In my most recent post I shared with you my struggles with the coffee table I was trying to refinish for my friend. I finally figured out the sanding and got the stain to go on beautifully. (Click here if you missed that post and want to read it.) Then I was ready to apply the top coat over the stain finish. Polyurethane made the most sense for this table since the stain was oil based and it needed an oil based top coat (never mix oil based finishes and top coats with water based).
After all the struggles with the beginning of this refinishing process, surely this final step will be a breeze, right? Wrong. Boy did I learn a lot from this beautiful table. Here are 7 tips I’d like to share from my experience applying polyurethane top coat over my oil based Minwax stain finish.
- Be sure your finish is completely dried before applying your top coat. I let the stain on the table dry according to the instructions on the can. However, when I began to apply the polyurethane the stain was picked up by the top coat and made the finish look streaky. I tried to wipe the streaks out, but in the end I decided it would be best to start completely over. Again. From the beginning. For the third time with this project. My advice is to let the finish dry as long as you possibly can before applying your top coat. Patience is definitely a virtue here. Give it at least 24 hours, longer if you can.
- Invest in a quality, thick, natural bristle brush. I started with a foam brush because I had one handy and it says on the can that the polyurethane can be applied with a foam brush. However, I discovered that a quality natural bristle brush gives a much smoother finish. They are not cheap, but the price is worth the hassle it will save you. I used one similar to this one:
- Soak your brush in mineral spirits for about 10 minutes prior to beginning your application, pressing the brush into the mineral spirits to get rid of any air in the bristles of the brush. I found and watched this video when I discovered I had tons of bubbles in my top coat and I was trying to figure out how to apply the polyurethane with no bubbles. It will show you the steps you can take to rid your brush of any air that might cause bubbles in your finish. Trust me, it’s worth the extra time to go through the steps he suggests.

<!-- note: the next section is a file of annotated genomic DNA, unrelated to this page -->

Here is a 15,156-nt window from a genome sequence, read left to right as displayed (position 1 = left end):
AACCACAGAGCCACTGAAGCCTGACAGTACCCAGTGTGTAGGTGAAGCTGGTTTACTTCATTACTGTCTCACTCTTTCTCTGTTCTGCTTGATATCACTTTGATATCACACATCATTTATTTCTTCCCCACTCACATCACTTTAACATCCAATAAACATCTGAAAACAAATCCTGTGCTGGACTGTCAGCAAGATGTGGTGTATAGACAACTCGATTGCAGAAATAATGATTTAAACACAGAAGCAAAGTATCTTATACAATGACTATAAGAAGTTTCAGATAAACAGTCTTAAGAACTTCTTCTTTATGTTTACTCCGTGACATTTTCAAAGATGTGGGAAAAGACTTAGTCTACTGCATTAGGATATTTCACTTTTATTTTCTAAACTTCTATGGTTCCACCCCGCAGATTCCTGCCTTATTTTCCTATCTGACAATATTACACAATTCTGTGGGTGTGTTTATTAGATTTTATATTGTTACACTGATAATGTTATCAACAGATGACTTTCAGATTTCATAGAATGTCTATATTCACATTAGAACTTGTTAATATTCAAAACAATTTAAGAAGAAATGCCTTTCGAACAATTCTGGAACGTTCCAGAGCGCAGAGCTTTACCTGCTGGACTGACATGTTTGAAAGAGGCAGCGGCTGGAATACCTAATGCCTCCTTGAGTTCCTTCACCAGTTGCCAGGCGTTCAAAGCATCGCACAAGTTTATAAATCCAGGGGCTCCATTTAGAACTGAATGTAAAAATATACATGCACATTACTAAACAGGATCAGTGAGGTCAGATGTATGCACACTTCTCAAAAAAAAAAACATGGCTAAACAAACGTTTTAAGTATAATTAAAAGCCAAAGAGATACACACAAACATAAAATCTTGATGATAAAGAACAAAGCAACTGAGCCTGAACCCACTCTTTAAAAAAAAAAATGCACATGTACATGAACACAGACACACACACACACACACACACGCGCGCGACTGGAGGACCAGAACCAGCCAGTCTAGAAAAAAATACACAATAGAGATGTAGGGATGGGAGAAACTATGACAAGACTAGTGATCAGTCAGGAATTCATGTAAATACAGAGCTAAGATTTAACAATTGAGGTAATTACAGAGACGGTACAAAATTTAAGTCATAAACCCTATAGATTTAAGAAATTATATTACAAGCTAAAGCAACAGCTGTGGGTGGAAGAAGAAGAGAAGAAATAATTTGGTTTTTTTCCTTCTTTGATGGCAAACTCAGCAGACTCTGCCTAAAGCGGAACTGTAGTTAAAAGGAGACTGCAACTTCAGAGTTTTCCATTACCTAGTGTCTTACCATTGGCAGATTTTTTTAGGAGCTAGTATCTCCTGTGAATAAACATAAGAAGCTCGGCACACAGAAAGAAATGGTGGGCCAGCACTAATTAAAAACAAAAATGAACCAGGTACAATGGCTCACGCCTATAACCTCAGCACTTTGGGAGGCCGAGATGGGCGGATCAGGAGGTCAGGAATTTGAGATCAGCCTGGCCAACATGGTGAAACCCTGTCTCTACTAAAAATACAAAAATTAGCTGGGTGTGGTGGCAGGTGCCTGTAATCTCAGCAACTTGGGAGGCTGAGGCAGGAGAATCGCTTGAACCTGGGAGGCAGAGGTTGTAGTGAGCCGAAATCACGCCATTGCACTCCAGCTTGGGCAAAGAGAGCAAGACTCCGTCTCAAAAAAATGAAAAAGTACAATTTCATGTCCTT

- Thin your polyurethane with mineral spirits. The mineral spirits will provide a more forgiving coat of polyurethane and will also help any bubbles in the finish to burst before it sets up and dries. Pour the polyurethane into a separate container and add some mineral spirits. A good formula is three parts polyurethane to one part mineral spirits. Stir the mixture very SLOWLY. You don’t ever want to shake or stir the polyurethane vigorously as this can create air and more bubbles, which is what you’re trying to avoid.
- Apply a thin coat of mineral spirits to the surface of your project prior to applying the first coat of polyurethane. This will help the polyurethane go on a little bit easier.
- Slow and steady wins the race. This is not a process you can rush. Rushing and skipping steps will only get you an ugly bubbly finish. When you load up your brush with polyurethane and lay it on the surface of your project, drag it very slowly. This will minimize the bubbles in your finish.
- Don’t overwork the polyurethane once you have applied it to your surface. The more you brush it to try and smooth out bubbles or brush marks, the more bubbles you will create. Brush it on very slowly, and give it one final pass with feather-like pressure of your brush in one direction and then leave it alone.
Here is the final product after all my trials and errors. So thankful it turned out so great in the end and glad I can help you learn from my mistakes!